QUAY: In 2023, Let’s Resolve To Restore Law And Order


Grayson Quay News & Opinion Editor
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Snow blankets Buffalo, and people are stealing. Not bread and milk, though. We’re a long way from “Les Misérables.” These mobs are stripping shelves bare of electronics, furniture, cigarettes, beer and any other resale-able luxury items they can carry.

If these videos were only coming out of Buffalo and only in the past week, they’d be reassuring in a strange way. This is a blizzard, a natural disaster. The rapid breakdown of order should remind us chaos is always crouching at the door, ready to consume us all. Entropy is a law of nature. Instead of being shocked that things fall apart under extraordinary circumstances, we should be grateful for the systems — social, legal, technological and economic — that make things work under ordinary circumstances.

But they’re not reassuring. The behavior of these blizzard-buffeted Buffalonians is becoming the rule, not the exception. Every day is a blizzard now.

On Black Friday, for example, a pair of masked thieves entered a crowded Apple store in Palo Alto, California, and made off with $35,000 in merchandise. They threatened violence against anyone who interfered. Employees told customers to stand back and let the robbery happen.

This pattern is repeating itself all over the country, especially in jurisdictions with progressive prosecutors. Retail theft cost businesses almost $100 billion in 2021. Walgreens and Rite Aid locations in big blue cities like New York and San Francisco are closing down. It’s hard to stay in business when nobody pays for the merchandise.

I see the same lawlessness constantly on the Washington, D.C., Metro. Nearly every time I swipe my card to pass through the turnstile, I see at least one person vault over without paying. Sometimes a group of 10 or 12 people will make the jump, one after the other. My tax dollars at work.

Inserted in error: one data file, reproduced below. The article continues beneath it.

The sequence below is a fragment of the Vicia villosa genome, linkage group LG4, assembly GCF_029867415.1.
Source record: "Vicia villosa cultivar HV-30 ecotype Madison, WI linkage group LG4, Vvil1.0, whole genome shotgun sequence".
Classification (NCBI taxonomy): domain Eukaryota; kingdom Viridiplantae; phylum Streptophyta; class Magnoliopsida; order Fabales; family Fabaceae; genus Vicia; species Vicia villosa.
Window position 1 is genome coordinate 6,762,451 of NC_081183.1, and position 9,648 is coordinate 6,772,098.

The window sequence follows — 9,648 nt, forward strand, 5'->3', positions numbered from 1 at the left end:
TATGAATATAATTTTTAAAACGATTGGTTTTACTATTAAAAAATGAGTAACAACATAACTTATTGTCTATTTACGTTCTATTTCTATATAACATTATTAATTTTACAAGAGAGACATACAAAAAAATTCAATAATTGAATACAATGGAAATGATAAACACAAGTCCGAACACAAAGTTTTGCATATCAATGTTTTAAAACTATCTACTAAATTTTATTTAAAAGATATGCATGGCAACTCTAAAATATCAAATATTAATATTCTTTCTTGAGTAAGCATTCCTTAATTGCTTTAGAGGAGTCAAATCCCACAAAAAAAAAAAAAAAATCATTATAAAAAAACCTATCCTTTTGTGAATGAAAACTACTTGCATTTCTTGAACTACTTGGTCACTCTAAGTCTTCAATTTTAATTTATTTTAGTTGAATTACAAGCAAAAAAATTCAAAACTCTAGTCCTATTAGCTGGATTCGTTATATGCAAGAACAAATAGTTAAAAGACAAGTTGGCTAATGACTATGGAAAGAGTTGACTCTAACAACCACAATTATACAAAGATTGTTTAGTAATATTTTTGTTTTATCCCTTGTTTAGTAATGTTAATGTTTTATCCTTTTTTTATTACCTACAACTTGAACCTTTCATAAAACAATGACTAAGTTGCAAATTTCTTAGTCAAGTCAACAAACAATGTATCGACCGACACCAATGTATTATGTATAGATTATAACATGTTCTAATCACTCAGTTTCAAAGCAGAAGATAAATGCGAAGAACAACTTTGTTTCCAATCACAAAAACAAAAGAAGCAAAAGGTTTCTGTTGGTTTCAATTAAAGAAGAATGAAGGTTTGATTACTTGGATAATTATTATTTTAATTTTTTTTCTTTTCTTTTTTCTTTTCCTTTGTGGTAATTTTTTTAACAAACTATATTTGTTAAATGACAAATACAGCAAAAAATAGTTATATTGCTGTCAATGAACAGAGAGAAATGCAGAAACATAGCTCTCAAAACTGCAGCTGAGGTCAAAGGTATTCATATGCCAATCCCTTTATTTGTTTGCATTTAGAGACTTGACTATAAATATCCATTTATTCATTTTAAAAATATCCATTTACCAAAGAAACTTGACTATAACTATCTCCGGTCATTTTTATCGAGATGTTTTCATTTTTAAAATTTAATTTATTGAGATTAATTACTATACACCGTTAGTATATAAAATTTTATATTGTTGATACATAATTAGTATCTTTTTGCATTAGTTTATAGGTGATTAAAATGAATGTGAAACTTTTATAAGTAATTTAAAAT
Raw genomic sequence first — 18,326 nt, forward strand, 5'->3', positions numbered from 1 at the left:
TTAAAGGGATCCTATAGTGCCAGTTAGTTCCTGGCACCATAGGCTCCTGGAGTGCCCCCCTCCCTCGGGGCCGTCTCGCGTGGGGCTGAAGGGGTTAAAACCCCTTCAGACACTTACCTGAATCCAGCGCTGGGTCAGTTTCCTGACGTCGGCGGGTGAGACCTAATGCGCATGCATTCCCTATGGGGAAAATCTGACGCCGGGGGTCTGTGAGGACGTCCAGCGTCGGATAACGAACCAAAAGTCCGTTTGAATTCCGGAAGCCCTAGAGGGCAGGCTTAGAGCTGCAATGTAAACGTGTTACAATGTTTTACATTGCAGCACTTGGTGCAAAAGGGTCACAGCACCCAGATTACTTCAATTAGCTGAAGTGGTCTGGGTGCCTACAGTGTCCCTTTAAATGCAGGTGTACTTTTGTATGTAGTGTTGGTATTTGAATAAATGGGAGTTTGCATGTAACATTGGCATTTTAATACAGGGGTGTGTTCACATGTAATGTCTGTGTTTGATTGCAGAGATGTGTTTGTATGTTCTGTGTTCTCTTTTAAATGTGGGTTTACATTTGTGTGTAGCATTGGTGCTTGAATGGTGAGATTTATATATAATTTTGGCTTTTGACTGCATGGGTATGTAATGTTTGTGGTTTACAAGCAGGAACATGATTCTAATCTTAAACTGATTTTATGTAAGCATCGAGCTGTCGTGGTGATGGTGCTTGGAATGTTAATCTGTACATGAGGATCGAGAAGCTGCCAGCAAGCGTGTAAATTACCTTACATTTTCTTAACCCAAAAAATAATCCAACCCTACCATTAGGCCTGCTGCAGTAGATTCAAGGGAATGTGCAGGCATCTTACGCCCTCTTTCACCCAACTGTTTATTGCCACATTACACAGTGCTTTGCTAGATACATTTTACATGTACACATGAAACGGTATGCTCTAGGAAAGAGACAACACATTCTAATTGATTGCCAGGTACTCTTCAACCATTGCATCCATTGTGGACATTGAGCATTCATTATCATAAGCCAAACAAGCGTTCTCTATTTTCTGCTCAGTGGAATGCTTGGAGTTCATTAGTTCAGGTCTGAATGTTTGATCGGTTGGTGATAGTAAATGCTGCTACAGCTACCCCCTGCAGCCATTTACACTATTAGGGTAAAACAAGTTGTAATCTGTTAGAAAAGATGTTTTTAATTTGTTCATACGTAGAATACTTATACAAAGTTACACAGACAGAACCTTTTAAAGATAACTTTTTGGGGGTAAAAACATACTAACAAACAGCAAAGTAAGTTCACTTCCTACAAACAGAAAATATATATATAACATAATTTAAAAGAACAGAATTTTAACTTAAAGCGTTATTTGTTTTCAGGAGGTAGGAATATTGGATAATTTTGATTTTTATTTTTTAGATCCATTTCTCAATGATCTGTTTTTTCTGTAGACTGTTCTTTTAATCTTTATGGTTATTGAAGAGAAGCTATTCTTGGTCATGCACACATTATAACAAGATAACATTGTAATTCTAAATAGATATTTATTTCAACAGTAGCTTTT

This isn’t just my experience. D.C. decriminalized Metro fare evasion in 2018. Tickets and arrests for the offense fell from 15,000 in 2017 to fewer than 300 in 2021. The city announced in October it would begin issuing citations again, but as far as I can tell, nobody’s taken notice. It’s only gotten worse in the past few months.

Whether it’s retail theft or fare evasion, the message to law-abiding citizens is the same: “This country belongs to us, not to you. We can do as we please, and no one will stop us.”

The louder that message becomes, the worse things get. Muggers and rapists feel emboldened in this consequence-free environment. Services vanish as crazies drive people away and free-riders strain the system. People stop visiting cities. Anyone who can afford to picks up and moves.

This is the essence of broken windows policing — a theory that’s been much-maligned but never disproven. Target small, highly visible crimes like shoplifting, fare-jumping and public intoxication. Reduce the amount of flagrant lawbreaking the average person witnesses on a day-to-day basis, ideally to zero. Make public spaces feel safe and orderly.

To accomplish this, we need to be willing to enforce public order. Since the beginning of the Black Lives Matter movement in 2015, we’ve heard over and over again that the cost of stopping petty crimes is simply too high, that stopping criminals is worse than not stopping criminals. Michael Brown robbed a liquor store. Eric Garner was selling loose cigarettes on the street. George Floyd tried to pay with counterfeit money.

Their deaths were, of course, shocking. Nobody thinks these offenses should result in summarily administered death sentences. But nobody wants to live in a society that accepts them as normal, either. (RELATED: Police Confirm Two Incidents Of Looting Amid Winter Storm In Buffalo)

Metro cops could chase down fare-jumpers. A security guard (or even a private citizen) could have tackled the robbers at the Apple Store in Palo Alto. One reason this doesn’t happen is that nobody wants to be the next Derek Chauvin or George Zimmerman. Nobody wants LeBron James calling for his head on a pike. The unfortunate truth is that there are powerful, well-funded elements in this country that will always stick up for criminals of a certain complexion.

It doesn’t have to be this way. We don’t need to live permanently under the kind of anarchy you’d expect after a blizzard or other disaster. We can denounce police brutality without legalizing crime. We can insist public order is a public good and that the public has a right to it. (RELATED: Fed-Up Armed Local Defends Buffalo Neighborhood From Looters)

A winning Republican message for 2024 must answer the message of lawlessness being broadcast across our society, from the stores and subways to the highest levels of academia, with a strong rebuttal: “Wanting people to act respectably and pay for things doesn’t make you a racist. Your safety and comfort matter more than the supposed rights of thugs. This country does not belong to them. It belongs to you. You, the law-abiding. You, the decent. You, the honest.”